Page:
Interactive walls. Gesture-controlled, interactive walls received 36% of respondents’ votes for futuristic technology most likely to take hold. The Renaissance New York Midtown Hotel (www.newyorkrenaissance.com), which is set to open in the spring of 2016, will feature interactive digital displays created by Montreal-based digital design firm REalisations Inc. (eng.realisations.net) in public spaces. Using a variety of technology including motion detectors, projectors and 3D cameras, the firm created a “living” wall that will interact with guests and respond to their movement.
To understand how the technology has embraced the hospitality industry
Understand the latest technology being used in hotels
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Through personal interviews
It was observed that technology has definitely taken over the functioning of the hotels by storm. An industry that runs24/7 needs a system that will flawlessly function to keep systems updated Besides the guest expectations in this fast moving world is a connected trip , where he does not have to compromise on the virtual world he is living in on daily basis. But the smaller hotels do not like to invest much in the technology, keep in view only the immediate cost , though long term gains are much higher
SUGGESTIONS AND RECOMMENDATIONS
Hotel industry runs on customer satisfaction , hence the industry needs to keep upgrading themselves. In a time where the global industry is so adept with latest technology, no one should leave any stone unturned
As technology makes giant strides in hospitality, so does the importance of each opportunity to interact with hotel guests. Professional concierges and other employees must fully understand that with fewer human interactions, each opportunity to interact with a guest must be executed flawlessly with a warm smile as to create a pleasant lasting impression.
With fewer interactions with hotel staff, guests could very easily base an entire hotel stay on a handful of interactions with hotel employees. This provides fewer opportunities to get it right if lapses in service occur. A warm smile and thank you will always be timeless in the hospitality industry, no matter where technology may lead us.
While speed is clearly the positive gain from bypassing the interaction with front desk staff, the negative aspects include not being able to ask the front desk agent about possible room upgrades and special room deals. It is important to consider the positive and negative implications when making the decision to bypass contact with front desk employees at registration.
Additionally, minor charge disputes can often be resolved with a phone call to the front desk. Anyone who has ever checked out of a Las Vegas hotel on Sunday at noon can appreciate the benefits of not visiting the front desk during this time of day. This rapid checkout process lets guests have more time to enjoy the final hours of the stay and allows for a faster departure to get to the airport.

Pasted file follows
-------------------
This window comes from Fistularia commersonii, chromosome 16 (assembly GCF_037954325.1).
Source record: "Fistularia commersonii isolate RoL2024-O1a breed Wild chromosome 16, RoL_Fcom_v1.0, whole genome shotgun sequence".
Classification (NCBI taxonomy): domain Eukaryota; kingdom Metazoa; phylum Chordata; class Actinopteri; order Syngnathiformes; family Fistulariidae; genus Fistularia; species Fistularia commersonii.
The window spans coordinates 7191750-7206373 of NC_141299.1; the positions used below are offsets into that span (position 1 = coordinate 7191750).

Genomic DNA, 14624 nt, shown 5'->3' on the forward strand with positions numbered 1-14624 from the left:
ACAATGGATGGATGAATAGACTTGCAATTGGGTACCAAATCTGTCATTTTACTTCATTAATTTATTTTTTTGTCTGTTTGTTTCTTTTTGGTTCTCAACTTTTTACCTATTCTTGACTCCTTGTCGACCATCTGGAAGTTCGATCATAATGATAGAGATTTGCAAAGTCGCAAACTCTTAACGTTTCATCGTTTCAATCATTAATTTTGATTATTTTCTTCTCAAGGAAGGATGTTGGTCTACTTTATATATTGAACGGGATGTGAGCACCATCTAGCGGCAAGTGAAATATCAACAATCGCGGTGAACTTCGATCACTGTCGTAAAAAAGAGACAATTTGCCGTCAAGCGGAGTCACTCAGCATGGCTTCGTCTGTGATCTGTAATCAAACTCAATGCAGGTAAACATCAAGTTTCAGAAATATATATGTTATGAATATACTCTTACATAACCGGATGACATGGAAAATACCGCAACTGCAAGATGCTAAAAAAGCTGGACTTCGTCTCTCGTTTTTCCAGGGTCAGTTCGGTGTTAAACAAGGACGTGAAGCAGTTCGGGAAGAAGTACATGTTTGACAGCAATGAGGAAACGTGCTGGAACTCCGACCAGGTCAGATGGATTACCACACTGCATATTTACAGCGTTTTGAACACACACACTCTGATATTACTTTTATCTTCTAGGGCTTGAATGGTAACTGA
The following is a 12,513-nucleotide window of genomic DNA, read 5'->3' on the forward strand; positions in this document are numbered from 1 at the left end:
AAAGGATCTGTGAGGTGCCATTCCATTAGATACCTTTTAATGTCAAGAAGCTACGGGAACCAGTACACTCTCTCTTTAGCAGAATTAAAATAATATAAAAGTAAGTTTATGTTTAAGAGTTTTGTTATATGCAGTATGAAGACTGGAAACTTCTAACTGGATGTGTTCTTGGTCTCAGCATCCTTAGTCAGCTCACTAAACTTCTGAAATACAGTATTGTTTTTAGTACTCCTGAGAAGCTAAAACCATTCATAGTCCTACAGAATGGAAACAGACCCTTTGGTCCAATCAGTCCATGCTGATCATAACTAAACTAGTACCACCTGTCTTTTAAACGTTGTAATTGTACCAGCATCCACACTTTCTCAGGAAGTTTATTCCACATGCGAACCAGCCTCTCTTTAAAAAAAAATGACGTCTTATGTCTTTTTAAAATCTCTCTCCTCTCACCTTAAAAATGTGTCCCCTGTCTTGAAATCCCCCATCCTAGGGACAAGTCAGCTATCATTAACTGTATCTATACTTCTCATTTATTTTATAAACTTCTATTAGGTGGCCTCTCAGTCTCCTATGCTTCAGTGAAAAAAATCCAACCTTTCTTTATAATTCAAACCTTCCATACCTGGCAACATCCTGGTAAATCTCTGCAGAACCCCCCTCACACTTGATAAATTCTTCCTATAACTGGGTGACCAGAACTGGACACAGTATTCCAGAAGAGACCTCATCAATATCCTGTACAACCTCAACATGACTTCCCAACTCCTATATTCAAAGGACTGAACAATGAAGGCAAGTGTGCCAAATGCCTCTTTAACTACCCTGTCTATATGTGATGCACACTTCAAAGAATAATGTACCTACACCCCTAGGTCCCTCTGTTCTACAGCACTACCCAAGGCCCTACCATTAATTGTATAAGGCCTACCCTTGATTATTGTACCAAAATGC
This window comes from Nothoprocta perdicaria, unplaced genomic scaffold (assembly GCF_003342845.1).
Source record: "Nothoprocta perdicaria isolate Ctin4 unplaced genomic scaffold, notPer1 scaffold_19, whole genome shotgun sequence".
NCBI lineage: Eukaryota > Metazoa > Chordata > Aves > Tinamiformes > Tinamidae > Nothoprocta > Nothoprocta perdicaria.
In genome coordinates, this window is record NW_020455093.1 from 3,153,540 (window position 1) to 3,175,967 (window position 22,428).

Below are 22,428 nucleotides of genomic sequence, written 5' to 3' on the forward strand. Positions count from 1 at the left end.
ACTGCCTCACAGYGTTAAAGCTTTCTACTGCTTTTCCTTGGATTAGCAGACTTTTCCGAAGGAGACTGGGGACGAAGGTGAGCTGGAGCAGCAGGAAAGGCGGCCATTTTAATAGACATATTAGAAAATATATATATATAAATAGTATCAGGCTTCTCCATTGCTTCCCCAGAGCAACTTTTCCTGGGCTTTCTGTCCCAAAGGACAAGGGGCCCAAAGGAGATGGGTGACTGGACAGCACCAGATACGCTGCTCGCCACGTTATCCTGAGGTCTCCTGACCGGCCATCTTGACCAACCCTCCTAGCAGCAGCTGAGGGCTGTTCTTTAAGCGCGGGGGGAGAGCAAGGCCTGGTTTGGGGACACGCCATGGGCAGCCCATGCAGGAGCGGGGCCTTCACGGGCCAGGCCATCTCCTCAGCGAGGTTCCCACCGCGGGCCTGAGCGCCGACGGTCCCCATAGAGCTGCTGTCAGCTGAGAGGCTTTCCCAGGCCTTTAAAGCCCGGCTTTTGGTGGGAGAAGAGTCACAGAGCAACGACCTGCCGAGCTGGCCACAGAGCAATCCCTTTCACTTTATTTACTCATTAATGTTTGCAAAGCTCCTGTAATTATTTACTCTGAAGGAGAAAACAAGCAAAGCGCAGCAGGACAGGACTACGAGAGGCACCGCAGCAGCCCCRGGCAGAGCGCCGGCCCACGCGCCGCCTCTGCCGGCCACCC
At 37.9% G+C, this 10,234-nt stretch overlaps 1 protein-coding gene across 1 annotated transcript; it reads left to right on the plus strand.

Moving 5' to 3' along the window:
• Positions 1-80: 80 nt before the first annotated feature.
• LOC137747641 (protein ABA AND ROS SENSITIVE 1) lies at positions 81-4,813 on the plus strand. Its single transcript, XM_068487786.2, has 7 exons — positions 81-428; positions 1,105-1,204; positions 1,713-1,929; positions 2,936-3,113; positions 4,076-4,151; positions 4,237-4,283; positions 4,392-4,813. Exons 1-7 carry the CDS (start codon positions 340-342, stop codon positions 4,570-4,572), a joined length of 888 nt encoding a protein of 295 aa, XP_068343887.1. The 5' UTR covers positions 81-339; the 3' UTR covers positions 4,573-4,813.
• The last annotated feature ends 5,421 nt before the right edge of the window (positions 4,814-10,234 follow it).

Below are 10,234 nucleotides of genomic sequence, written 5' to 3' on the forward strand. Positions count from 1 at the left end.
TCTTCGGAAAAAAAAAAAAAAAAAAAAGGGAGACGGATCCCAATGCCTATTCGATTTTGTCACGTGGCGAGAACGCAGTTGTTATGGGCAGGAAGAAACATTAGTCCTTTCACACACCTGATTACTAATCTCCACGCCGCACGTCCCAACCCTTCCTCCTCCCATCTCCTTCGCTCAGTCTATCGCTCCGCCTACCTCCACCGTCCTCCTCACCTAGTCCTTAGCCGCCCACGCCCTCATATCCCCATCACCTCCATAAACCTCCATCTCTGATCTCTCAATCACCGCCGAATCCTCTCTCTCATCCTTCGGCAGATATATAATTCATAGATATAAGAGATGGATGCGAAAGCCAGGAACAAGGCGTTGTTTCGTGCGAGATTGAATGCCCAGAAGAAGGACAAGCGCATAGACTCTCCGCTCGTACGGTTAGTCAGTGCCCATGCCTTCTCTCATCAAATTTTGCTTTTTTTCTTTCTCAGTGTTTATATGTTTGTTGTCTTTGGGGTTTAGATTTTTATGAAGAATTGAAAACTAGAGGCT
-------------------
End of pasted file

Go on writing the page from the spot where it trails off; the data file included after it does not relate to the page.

Also the need for manpower will go down ,with putting the managements in more comfortable position, and using only the best of employees Quality will rule over quantity and humans will be replaced by robots
We are standing at a revolutionary time where the most glamorous industry is about to become the most technologically driven industry
The future holds many more surprises being unfolded
Trends that might turn into reality soon are
LOCATION BASED SERVICES
Much of this technology is in its infancy, but the implications are huge. Being able to understand where hotel staff and guests are located at any given time creates all kinds of opportunities to improve the guest experience—from being able to deliver services to guests while freeing them from their rooms to helping event staff operate more efficiently to turning over rooms more quickly and beyond. Some employee location-based features are already available using SIP-DECT, but this is just the beginning. This is a category to keep an eye on.
Already popular in the hospitality space and other industries in Europe, SIP-DECT is a mobility-enabling alternative and radio-based networks that’s starting to get attention in North America.
Many SIP-DECT setups bring the kind of features usually found on a fixed network to mobile workers all over your hotel or campus without tethering them down to specific locations. Since hotel service staff, like housekeeping, valet, concierge, and event staff are often on the go, SIP-DECT a natural fit for hoteliers.
With relatively low cost compared to the alternatives, ease of deployment and quality, predictable voice quality, SIP-DECT is poised to take off in a big way